In 1985, she and George Weidenfeld, the eminent British publisher, created the Wheatland Corporation (named for her hometown in California) and bought Grove Press, which was famous for its audacity but which was ailing financially.
Under Barney Rosset, Grove had published avant-garde authors like Samuel Beckett, Bertolt Brecht, Jean Genet and Eugene Ionesco and successfully challenged bans on books that had been deemed obscene, among them “Lady Chatterley’s Lover,” by D.H. Lawrence, and “Tropic of Cancer,” by Henry Miller.
Mrs. Getty bought Grove for $2 million, invested some $15 million more and, after ousting Mr. Rosset, folded the companies together as Grove Weidenfeld. In 1993, Grove became an imprint of Atlantic Monthly Press.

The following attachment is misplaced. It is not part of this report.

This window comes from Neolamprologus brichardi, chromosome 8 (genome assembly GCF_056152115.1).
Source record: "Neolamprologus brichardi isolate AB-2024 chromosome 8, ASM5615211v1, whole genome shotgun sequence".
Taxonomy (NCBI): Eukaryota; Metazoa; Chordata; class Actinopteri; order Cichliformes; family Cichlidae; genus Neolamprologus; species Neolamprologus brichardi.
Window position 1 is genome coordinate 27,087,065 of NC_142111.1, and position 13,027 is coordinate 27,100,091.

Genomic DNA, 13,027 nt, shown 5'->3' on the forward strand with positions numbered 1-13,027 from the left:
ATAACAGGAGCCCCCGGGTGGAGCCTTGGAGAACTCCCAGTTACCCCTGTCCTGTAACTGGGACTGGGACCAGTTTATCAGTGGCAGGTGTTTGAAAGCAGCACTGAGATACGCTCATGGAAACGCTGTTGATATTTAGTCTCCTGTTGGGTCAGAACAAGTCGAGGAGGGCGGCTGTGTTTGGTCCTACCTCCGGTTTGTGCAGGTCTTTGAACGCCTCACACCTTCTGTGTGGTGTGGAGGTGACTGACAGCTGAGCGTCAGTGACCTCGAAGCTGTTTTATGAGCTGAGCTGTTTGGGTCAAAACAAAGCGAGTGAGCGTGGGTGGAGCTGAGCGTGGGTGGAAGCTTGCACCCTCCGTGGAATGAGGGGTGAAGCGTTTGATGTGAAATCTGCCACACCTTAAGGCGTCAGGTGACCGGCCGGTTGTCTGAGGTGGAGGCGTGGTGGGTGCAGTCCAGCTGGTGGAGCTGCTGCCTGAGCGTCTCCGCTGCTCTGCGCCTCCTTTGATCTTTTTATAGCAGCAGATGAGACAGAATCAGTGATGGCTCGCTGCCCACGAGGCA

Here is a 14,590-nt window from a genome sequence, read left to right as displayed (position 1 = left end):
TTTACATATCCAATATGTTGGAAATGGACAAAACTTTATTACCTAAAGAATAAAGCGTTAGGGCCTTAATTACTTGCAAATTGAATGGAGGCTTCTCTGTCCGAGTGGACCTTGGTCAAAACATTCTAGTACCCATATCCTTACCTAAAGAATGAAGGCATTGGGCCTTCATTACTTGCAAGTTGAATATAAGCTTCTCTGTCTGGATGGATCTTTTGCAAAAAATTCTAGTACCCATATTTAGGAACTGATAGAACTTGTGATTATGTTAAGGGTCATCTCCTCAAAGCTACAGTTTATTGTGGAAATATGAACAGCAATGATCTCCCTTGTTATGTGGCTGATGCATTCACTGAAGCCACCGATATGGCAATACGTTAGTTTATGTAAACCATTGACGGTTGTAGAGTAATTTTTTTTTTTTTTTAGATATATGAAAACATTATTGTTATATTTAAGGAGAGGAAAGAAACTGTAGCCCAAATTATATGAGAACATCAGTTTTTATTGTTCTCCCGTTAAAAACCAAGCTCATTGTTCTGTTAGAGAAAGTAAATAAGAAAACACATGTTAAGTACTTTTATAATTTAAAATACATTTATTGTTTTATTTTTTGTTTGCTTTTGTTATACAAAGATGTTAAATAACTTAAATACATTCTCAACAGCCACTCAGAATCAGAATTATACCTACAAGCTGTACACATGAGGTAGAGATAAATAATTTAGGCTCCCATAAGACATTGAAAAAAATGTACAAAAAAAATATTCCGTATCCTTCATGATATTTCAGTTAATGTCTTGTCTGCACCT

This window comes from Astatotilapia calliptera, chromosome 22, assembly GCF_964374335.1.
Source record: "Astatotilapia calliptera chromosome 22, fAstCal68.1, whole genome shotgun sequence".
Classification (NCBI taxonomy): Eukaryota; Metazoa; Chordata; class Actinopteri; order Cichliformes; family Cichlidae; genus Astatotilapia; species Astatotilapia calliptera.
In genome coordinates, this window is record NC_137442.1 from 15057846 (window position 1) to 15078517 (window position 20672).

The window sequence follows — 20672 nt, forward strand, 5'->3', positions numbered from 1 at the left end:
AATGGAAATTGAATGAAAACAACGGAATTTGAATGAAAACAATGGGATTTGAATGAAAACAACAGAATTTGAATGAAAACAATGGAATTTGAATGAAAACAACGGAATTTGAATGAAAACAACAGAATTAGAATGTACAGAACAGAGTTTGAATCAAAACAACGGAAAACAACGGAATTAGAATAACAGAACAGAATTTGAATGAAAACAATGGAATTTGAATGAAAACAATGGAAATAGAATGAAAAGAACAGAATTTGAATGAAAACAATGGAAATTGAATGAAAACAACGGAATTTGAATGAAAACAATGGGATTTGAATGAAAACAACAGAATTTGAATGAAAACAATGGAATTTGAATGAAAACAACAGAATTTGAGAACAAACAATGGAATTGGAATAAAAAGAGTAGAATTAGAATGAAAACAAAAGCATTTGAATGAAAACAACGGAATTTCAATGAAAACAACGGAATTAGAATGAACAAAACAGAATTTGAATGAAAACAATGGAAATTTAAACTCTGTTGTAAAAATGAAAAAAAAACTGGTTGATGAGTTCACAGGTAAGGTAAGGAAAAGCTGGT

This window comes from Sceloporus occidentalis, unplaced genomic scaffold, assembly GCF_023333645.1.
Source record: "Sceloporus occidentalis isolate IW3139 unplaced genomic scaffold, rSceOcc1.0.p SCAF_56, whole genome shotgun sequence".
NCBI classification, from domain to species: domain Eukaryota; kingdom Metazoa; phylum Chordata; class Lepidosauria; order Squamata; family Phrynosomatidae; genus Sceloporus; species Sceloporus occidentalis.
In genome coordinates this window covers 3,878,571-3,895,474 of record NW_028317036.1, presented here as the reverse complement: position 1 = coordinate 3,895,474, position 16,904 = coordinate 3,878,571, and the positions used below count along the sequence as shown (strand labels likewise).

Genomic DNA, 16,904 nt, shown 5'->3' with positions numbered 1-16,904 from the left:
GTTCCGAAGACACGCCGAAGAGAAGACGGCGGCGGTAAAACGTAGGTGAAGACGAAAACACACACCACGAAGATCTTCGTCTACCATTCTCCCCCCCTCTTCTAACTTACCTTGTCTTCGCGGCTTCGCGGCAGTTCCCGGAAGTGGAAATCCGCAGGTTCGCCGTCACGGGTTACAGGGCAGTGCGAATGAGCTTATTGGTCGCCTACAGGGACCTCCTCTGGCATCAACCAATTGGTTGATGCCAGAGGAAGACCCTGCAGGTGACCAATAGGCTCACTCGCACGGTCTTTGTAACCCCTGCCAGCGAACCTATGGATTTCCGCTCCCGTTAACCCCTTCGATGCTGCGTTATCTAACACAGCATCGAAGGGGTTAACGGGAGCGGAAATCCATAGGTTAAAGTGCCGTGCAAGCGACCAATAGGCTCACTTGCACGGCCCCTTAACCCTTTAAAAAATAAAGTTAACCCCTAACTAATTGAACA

“I’m a publisher because it’s a cover for my indulgence,” Mrs. Getty told The New York Times in 1989, when she was president of Grove Weidenfeld. “I love to read all day. But I come from nice Puritan stock, and I grew up believing that you have to work all day, so I made reading my work.”
Ann Gilbert was born on March 11, 1941, in Gustine, Calif., in Merced County, to William Gilbert, who managed a dairy, and Anna (Bekedam) Gilbert. When she was 12, the family moved about 150 miles north to a peach and walnut farm in Wheatland, in the Central Valley.
Article source: https://www.nytimes.com/2020/09/17/obituaries/ann-getty-dead.html